Self adapting websites: mining user access logs.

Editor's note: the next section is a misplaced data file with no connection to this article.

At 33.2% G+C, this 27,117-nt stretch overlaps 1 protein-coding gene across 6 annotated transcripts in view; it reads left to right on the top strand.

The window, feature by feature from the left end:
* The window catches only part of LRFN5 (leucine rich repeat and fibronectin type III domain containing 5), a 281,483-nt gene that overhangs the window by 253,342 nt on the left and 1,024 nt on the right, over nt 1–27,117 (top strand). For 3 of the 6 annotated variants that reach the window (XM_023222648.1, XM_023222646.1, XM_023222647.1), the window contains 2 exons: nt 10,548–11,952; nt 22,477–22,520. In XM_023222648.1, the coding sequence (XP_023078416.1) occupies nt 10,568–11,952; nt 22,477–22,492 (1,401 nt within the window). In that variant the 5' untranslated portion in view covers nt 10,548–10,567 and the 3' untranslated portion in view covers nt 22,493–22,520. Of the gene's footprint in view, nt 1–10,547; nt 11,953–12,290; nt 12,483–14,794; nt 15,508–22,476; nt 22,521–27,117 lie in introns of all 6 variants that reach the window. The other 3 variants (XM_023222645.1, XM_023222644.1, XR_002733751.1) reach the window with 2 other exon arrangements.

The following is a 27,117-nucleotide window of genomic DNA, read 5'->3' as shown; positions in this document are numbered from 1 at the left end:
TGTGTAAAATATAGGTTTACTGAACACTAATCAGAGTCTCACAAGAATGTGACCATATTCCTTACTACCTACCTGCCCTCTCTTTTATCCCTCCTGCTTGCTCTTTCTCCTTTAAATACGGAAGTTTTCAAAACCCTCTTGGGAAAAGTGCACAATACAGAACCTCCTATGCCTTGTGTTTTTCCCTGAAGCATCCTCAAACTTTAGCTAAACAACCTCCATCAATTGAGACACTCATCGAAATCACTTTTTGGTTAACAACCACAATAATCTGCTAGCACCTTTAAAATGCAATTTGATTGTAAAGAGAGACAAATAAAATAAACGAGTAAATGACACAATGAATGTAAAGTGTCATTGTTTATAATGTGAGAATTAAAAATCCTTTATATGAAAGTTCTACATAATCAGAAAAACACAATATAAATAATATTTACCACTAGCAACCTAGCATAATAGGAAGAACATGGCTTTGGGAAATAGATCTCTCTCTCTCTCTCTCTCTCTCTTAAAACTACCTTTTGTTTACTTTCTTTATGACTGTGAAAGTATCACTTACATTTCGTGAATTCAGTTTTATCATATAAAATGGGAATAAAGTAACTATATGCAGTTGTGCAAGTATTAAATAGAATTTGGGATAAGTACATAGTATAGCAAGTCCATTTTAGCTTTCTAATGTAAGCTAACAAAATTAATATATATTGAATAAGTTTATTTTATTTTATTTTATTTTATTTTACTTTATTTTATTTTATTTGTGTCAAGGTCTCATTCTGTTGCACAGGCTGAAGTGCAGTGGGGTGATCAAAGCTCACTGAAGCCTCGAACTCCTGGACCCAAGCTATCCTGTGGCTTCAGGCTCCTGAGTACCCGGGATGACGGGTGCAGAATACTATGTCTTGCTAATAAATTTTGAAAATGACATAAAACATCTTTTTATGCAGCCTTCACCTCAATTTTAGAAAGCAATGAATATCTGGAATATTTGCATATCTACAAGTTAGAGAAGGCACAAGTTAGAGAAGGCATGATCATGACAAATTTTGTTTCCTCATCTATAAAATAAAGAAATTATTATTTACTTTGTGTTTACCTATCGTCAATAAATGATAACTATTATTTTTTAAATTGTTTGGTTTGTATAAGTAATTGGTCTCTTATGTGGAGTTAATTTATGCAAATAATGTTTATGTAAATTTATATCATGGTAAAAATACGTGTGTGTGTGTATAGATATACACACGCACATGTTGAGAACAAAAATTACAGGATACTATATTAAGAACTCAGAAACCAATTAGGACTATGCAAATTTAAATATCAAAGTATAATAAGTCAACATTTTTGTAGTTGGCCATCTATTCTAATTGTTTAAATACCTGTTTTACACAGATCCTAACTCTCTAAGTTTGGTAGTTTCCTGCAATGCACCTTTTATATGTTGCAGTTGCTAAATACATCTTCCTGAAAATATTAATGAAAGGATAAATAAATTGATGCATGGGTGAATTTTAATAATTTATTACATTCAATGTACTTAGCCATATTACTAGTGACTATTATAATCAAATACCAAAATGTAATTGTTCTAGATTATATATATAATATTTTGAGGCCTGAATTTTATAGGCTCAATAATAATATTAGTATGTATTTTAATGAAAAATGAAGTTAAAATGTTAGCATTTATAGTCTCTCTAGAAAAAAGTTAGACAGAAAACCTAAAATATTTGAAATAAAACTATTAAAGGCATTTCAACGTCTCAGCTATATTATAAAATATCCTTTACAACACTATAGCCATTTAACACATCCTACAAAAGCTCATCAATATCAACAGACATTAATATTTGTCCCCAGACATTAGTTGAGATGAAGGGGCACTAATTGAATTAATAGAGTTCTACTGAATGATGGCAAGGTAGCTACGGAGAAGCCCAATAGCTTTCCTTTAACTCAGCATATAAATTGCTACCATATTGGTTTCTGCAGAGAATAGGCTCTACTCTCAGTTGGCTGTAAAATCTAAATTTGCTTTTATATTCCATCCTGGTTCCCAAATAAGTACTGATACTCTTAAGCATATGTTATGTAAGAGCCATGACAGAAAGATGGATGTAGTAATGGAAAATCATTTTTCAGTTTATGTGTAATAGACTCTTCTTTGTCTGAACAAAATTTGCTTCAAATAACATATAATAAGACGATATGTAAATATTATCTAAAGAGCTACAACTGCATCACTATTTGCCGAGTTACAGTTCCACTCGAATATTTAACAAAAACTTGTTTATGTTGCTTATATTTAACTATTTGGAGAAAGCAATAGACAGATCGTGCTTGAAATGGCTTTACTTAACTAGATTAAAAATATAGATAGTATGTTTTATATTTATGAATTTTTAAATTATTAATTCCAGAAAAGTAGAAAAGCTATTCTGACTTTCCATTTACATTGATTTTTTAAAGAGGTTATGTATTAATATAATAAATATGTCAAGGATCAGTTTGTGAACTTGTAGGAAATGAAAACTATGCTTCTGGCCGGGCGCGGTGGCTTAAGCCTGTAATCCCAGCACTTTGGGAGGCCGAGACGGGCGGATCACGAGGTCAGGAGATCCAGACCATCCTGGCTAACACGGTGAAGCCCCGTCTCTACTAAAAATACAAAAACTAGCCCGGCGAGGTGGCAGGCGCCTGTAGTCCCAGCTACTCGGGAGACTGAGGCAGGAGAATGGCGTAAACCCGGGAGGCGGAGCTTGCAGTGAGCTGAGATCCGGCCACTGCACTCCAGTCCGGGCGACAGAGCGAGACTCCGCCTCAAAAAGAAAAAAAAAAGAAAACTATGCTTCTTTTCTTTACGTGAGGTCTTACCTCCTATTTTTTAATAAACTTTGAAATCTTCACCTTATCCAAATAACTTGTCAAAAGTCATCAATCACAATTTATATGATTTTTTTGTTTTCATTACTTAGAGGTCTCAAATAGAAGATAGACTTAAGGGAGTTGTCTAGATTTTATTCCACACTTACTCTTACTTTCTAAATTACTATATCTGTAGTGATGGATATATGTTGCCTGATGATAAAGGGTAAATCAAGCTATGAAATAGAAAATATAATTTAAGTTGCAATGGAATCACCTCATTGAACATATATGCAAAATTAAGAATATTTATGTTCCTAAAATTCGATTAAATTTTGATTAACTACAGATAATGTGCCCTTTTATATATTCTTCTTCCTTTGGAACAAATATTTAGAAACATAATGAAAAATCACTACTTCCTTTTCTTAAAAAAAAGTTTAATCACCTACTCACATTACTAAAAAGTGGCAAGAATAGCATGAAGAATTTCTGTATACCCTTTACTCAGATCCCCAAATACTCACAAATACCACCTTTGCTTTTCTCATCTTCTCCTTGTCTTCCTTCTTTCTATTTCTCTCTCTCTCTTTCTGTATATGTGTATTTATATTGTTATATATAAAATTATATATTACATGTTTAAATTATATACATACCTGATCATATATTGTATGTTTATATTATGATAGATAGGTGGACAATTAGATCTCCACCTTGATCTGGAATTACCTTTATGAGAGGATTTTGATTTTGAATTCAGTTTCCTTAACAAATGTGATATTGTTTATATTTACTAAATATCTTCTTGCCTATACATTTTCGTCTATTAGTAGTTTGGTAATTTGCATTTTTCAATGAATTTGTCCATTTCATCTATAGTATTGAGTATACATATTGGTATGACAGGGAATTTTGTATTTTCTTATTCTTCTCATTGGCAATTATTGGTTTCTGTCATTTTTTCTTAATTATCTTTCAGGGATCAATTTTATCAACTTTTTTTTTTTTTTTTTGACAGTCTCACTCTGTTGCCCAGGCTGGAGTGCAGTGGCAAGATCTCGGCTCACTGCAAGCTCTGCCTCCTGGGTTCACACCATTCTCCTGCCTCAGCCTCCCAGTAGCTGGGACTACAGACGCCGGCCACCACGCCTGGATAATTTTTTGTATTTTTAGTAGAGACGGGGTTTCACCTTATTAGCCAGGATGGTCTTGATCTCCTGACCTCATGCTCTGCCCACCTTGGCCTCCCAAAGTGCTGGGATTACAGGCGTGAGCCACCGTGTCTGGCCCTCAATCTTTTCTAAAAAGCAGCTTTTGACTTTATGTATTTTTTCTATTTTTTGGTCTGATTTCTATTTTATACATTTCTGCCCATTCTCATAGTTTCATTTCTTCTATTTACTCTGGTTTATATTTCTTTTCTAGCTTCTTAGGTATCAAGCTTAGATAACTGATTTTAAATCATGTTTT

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The Web can be regarded as a large repository of diversified information in the form of millions of websites distributed across the globe. However, the ever increasing number of websites in the Web has made it extremely difficult for users to find the right informa- tion that satisfies their current needs. In order to address this problem, many researchers explored Web Mining as a way of developing intelligent websites, which could present the information available in a website in a more meaningful way by relating it to a user’s need. Web Mining applies data mining techniques on web usage, web content or web structure data to discover useful knowledge such as topical relations between documents, users’ access patterns and website usage statistics. This knowledge is then used to develop intelligent websites that can personalise the content of a website based on a user’s prefer- ence. However, existing intelligent websites are too focussed on filtering the information available in a website to match a user’s need, ignoring the true source of users’ problems in the Web. The majority of problems faced by users in the Web today, can be reduced to issues related to a website’s design. All too often, users’ needs change rapidly but the websites remain static and existing intelligent websites such as customisation, personalisa- tion and recommender systems only provide temporary solutions to this problem. An idea introduced to address this limitation is the development of adaptive websites. Adaptive websites are sites that automatically change their organisation and presentation based on users’ access patterns. Shortcutting is a sophisticated method used to change the organi- sation of a website. It involves connecting two documents that were previously unlinked in a website by adding a new hyperlink between them based on correlations in users’ visits. Existing methods tend to minimize the number of clicks required to find a target document by providing a shortcut between the initial and target documents in a user’s navigational path. This approach assumes the sequence of intermediate documents appearing in the path is insignificant to a user’s information need and bypasses them. In this work, we explore the idea of adaptive websites and present our approach to it using wayposts to address the above mentioned limitation. Wayposts are intermediate documents in a user’s path which may contain information significant to a user’s need that could lead him to his intended target document. Our work identifies such wayposts from frequently travelled users’ paths and suggests them as potential navigational shortcuts, which could be used to improve a website’s organisation.